The WorkAdvance Demonstration

Madison Strategies Towards Employment NYC NYC Tulsa Cleveland 15 Weeks 5 –12 weeks 4 –32 weeks 2 –17 weeks On site On site or at private tech. schools...

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The WorkAdvance Demonstration Testing a Sector-Based Training Program James A. Riccio 3rd MSF – CSC Social Sector Conference Singapore 13 September 2017

[email protected]

Promoting upward economic mobility for disadvantaged adults The issue • Stagnant wages for non-college educated adults since the 1970s, despite economic growth • 4-year college degree not the answer for all, but improving skills (human capital) is essential • Yet “training” often viewed as ineffective

One approach: WorkAdvance 2

WorkAdvance design and evaluation build on a history of rigorous studies • Mandatory “welfare-to-work” programs

• Case management and job placement (“work first”) • “Workfare” / community service jobs (temporary)

• Wage supplements • Post-placement coaching for retention/advancement

• Human capital components (typically via referral to other agencies): − Basic education (reading and math) − Occupational skills training 3

General lessons from careful evaluations The “good news” • Moderately successful in speeding up job entry and increasing earnings / reducing benefit receipt • Can be cost-beneficial for taxpayers and participants

But generally… • Little poverty reduction (unless wages supplemented) • Positive effects sometimes limited to certain subgroups • Little improvement in upward mobility 4

Sparse evidence proving effectiveness of “training” for disadvantaged adults Challenges • Many participants don’t complete training or receive a credential • Credential may not be valued by employers • Skills may not be in (or remain in) high demand

• Often no bridge between training completion and job in relevant field

Can sector-based strategies work better? 5

Distinguishing features of “sectoral” strategies • Training and placement into jobs in high-demand sectors with strong career pathways

• Dual-customer emphasis: Participants and employers • Substantial employer engagement at all stages of programming: − − −

Consult on curriculum design Conduct mock interviews with participants Provide hands-on training

• Provider brings together multiple employers in a field to collaborate on developing a qualified workforce 6

An earlier influential study of sector-based approaches Sectoral Employment Impact Study by Public/Private Ventures • 3-site randomized trial with experienced providers of sector programs • Strong positive effects on employment, wages, income, and other outcomes • Small samples, short-term results (2 years of follow-up), survey data only 7

The WorkAdvance Demonstration Scope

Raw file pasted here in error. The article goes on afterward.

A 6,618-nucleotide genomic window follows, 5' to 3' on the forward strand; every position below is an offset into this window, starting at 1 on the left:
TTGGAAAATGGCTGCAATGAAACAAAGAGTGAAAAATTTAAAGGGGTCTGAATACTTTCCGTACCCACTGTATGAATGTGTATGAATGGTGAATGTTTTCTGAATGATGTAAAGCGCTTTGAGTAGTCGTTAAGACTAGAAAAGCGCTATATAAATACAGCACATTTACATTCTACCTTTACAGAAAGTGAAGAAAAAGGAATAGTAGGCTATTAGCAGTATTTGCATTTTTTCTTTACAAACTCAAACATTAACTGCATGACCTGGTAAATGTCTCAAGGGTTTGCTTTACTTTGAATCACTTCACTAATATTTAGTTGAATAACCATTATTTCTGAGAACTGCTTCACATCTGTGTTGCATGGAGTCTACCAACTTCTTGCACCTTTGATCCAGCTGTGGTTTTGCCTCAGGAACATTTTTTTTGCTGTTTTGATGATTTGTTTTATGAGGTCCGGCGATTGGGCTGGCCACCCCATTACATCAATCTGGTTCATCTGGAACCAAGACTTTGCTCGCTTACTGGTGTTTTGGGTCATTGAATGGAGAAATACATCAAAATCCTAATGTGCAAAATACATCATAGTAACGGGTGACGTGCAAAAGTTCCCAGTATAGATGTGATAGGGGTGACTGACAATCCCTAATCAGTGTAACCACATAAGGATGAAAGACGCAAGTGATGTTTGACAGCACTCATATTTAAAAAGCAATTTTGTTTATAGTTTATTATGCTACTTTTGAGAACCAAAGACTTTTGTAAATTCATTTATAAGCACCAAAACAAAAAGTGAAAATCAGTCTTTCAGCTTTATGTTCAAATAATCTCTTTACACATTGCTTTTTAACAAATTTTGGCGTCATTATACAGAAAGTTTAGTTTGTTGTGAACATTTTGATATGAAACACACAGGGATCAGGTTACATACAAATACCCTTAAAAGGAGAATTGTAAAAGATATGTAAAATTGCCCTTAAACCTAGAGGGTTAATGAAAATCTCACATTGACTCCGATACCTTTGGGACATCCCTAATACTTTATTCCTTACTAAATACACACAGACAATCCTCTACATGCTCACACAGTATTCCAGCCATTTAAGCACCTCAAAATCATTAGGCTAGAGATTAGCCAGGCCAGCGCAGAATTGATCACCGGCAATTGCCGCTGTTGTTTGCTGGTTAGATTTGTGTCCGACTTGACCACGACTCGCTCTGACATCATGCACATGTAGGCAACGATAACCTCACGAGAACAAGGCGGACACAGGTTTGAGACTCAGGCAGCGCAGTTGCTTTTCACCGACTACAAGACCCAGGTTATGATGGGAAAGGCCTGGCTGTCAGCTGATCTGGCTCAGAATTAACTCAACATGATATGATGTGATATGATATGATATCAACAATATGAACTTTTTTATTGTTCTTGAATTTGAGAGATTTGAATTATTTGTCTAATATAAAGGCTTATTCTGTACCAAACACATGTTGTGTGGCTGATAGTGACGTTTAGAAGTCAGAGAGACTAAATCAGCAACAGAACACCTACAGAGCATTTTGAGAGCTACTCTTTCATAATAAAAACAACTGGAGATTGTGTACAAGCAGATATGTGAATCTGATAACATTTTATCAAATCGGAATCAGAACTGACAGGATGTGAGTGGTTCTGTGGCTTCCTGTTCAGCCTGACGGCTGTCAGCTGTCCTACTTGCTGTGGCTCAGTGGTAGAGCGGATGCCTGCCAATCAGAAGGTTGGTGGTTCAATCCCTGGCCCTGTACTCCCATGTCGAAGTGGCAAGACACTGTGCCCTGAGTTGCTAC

• Test of 4 sector-based programs operated by different organizations in 3 states • Longer-term and more comprehensive evaluation

Funded by a consortium

• Private foundations • Federal government (Social Innovation Fund)

Sponsored by • NYC Center for Economic Opportunity (Under former Mayor Michael Bloomberg) 8

WorkAdvance: Basic Model

Sector-Focused Training

+ Post-Placement Assistance

9

Essential elements of WorkAdvance model Total program duration: About 2 years • Careful screening to determine suitability and readiness for training • Sector-tailored career readiness preparation • Sector-focused occupational skills training • Sector-focused job development and placement • Post-placement support for retention /advancement • Some soft skills coaching throughout 10

Locations and sectors Per Scholas

St. Nicks Alliance

Madison Strategies Group

Towards Employment

New York City

New York City

Tulsa

Cleveland

Information technology

Environmental remediation

Transportation

Health care

Manufacturing

Manufacturing

11

Providers: All nonprofits, but with important differences

Per Scholas

St. Nicks Alliance

Madison Strategies Group

Towards Employment

New York City

New York City

Tulsa

Cleveland

New to Tulsa

New to manufacturing and sectoral training

Most experienced (15 years sectoral training)

Train, then place into job

Traditional workforce development Train, then place into job

Initially:

Initially:

Place first

Place first

Later:

Later:

Train first

Train first 12

Examples of occupational skills training Per Scholas

St. Nicks

Madison Strategies

Towards Employment

NYC

NYC

Tulsa

Cleveland

15 Weeks

5 – 12 weeks

4 – 32 weeks

2 – 17 weeks

At private tech. schools or community colleges

At private tech. schools or community colleges

On site • A Plus • Network Plus

On site or at private tech. schools

• Asbestos removal • Aviation • CDL with hazmat manufacturing endorsement • Comm Driver’s Lic. • Pest control • CNC machining • Diesel mechanic • Welding

• CNC machining • Welding • Phlebotomy • Patient care assist. • Nurse assistant • Medical billing 13

The Evaluation

14

Intake and random assignment June 2011-June 2013

Recruit applicants Extensive Screening: Suitability for Training Applicants agree to participate in study

Random assignment

WorkAdvance group

Control Group 15

Screening and intake process: 80% screened out (before random assignment) 100 90 80

Percentage

70

Example from Per Scholas Beginning of process

(Other sites similar)

60 50 40

• End of screening • Random assignment

30 20 10 0

16

Sample characteristics – All sites combined Sample size Total Program group Male

2,564 1,293 73%

Single, never married Age

67% 34 years

Parent, with custody

32%

Education • Less than HS diploma/GED • Only HS diploma/GED • Some college or more

6% 38% 56%

Currently employed

20%

Prior criminal conviction

24%

1717

Sample characteristics – by site Per Scholas

Madison Towards St. Nicks Strategies Employment

Sample size Total Program group

690 349

479 242

697 353

698 349

Male (%)

81

85

84

41

Some college or more (%)

63

44

58

57

Employed (%)

13

11

27

27

Prior criminal conviction (%)

10

20

40

25 18

Data sources for “impact” study UI WAGE (ADMIN.) RECORDS • Full sample (N=2,564) • Through 3 years after random assignment

YEAR 2 SURVEY • 80% response (N=2,058)